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Plungė Railway Station and Plungė House for Railway Workers

(today a regular dwelling house)

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Stoties g. 44, Plungė
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Routes

After the proclamation of Independence, on July 6, 1919, the first train departed from Kaišiadorys to Radviliškis. The restored Republic of Lithuania took up the renovation of the old railway network built by the Russian Empire and the creation of a new railway network already belonging to the Republic of Lithuania. The connection of Klaipėda region with the rest of the country, which took part in 1923, brought a need for a new and faster link for the country to reach Klaipėda’s port.

So in 1923, the main lines were confirmed, among which was also the Amaliai-Telšiai-Kretinga route. In 1926, the section Telšiai-Kužiai was built, and in 1932 the Kretinga-Telšiai one, which united Lithuania proper with Klaipėda via a new section of track. Five new railway stations at Kartena (in Kūlupėnai), Šateikiai, Lieplaukė, Telšiai and Plungė were also built along the route. The latter was opened on October 29, 1932, and is still used to this day. This was a major event in Plungė. Many merchants lived in the city, and for them the line meant quicker export and import. The railway line contributed to the growth and development of the city. The importance of the event is also illustrated by the fact that even the President of the Republic of Lithuania, Antanas Smetona, visited Plungė on the day the line opened.

As the plan was to save money and connect the country via rail as soon as possible, Plungė station was built to the same design as the one in neighbouring Telšiai. These stations, larger than others, are classified as being of the modernised Neoclassical style. It’s similar to the station at Kartena, only this one is asymmetrical. The central volume of the masonry and plaster Plungė station complete with a lobby is built on two floors with side volumes of one storey. The building has a tin roof.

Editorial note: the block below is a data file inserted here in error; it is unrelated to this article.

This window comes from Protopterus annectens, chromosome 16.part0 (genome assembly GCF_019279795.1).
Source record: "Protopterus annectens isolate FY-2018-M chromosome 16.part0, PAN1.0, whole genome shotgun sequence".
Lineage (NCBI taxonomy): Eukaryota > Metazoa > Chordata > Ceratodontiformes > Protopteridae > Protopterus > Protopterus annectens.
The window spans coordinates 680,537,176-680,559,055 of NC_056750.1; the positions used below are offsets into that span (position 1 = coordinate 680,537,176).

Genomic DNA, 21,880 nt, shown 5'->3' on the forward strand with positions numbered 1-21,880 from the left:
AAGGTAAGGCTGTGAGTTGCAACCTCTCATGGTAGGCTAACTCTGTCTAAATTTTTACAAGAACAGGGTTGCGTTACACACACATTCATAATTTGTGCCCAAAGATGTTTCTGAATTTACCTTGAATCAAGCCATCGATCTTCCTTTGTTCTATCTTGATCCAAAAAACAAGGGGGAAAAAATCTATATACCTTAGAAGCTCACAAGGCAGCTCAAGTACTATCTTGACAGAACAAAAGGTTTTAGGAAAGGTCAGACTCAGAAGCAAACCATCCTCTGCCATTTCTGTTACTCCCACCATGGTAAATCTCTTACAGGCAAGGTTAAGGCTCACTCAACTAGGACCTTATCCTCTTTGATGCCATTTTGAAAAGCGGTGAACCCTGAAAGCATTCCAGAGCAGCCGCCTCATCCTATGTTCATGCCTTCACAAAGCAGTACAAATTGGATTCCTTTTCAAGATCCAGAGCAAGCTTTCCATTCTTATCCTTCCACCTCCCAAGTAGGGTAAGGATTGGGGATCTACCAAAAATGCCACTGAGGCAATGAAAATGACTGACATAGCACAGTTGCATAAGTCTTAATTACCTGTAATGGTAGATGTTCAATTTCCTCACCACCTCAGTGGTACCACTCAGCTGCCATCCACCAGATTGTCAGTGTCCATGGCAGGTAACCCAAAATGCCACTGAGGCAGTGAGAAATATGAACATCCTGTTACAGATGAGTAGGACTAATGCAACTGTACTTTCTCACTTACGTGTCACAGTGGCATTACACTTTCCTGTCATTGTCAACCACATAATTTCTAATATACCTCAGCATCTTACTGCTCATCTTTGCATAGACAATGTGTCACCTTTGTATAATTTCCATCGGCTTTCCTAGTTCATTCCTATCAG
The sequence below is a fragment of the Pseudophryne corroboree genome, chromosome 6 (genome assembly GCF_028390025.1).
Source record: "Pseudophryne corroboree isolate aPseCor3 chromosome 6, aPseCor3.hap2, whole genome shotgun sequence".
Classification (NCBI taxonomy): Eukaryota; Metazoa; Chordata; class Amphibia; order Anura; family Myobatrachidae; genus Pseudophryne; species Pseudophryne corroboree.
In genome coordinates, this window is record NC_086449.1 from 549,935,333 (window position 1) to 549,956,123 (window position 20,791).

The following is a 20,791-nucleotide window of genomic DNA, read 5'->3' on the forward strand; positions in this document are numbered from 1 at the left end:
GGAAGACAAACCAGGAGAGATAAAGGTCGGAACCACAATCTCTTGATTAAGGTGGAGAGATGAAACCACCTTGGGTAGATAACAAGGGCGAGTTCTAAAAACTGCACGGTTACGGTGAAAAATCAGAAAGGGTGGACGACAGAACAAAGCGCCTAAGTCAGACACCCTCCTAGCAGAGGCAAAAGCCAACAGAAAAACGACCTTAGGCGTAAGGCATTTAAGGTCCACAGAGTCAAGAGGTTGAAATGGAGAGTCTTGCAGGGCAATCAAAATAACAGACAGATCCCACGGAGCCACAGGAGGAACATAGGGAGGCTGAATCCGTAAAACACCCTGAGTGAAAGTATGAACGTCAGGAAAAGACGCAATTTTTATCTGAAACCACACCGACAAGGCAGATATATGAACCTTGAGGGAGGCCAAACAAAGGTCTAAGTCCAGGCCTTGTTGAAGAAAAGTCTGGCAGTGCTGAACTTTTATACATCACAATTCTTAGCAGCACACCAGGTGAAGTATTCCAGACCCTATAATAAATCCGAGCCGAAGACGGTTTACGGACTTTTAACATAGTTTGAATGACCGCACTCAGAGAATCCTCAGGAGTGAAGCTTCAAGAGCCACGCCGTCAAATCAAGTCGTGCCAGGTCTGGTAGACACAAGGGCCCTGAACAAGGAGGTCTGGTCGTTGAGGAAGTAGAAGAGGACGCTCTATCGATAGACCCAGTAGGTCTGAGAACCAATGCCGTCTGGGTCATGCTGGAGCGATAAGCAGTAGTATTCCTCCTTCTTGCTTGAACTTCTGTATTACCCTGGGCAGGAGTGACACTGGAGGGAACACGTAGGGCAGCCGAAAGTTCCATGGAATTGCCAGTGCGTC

A building known as the house for railway workers of various grades was built near the station. It’s also a building of a standard design, and laconic in the way it’s decorated. A typical feature of such single-storey dwellings are the hip roofs with mansards and the details of the parapet of the expressive station building that can be seen in the decorative elements. Three apartments were established inside the building, one of them for the head of the station. Slightly further along is a water tower, built for the needs of the old steam trains that no longer run.

Plungė Railway Station and Plungė House for Railway Workers

(today a regular dwelling house)

Stoties g. 44, Plungė

After the proclamation of Independence, on July 6, 1919, the first train departed from Kaišiadorys to Radviliškis. The restored Republic of Lithuania took up the renovation of the old railway network built by the Russian Empire and the creation of a new railway network already belonging to the Republic of Lithuania. The connection of Klaipėda region with the rest of the country, which took part in 1923, brought a need for a new and faster link for the country to reach Klaipėda’s port.

So in 1923, the main lines were confirmed, among which was also the Amaliai-Telšiai-Kretinga route. In 1926, the section Telšiai-Kužiai was built, and in 1932 the Kretinga-Telšiai one, which united Lithuania proper with Klaipėda via a new section of track. Five new railway stations at Kartena (in Kūlupėnai), Šateikiai, Lieplaukė, Telšiai and Plungė were also built along the route. The latter was opened on October 29, 1932, and is still used to this day. This was a major event in Plungė. Many merchants lived in the city, and for them the line meant quicker export and import. The railway line contributed to the growth and development of the city. The importance of the event is also illustrated by the fact that even the President of the Republic of Lithuania, Antanas Smetona, visited Plungė on the day the line opened.

As the plan was to save money and connect the country via rail as soon as possible, Plungė station was built to the same design as the one in neighbouring Telšiai. These stations, larger than others, are classified as being of the modernised Neoclassical style. It’s similar to the station at Kartena, only this one is asymmetrical. The central volume of the masonry and plaster Plungė station complete with a lobby is built on two floors with side volumes of one storey. The building has a tin roof.

A building known as the house for railway workers of various grades was built near the station. It’s also a building of a standard design, and laconic in the way it’s decorated. A typical feature of such single-storey dwellings are the hip roofs with mansards and the details of the parapet of the expressive station building that can be seen in the decorative elements. Three apartments were established inside the building, one of them for the head of the station. Slightly further along is a water tower, built for the needs of the old steam trains that no longer run.

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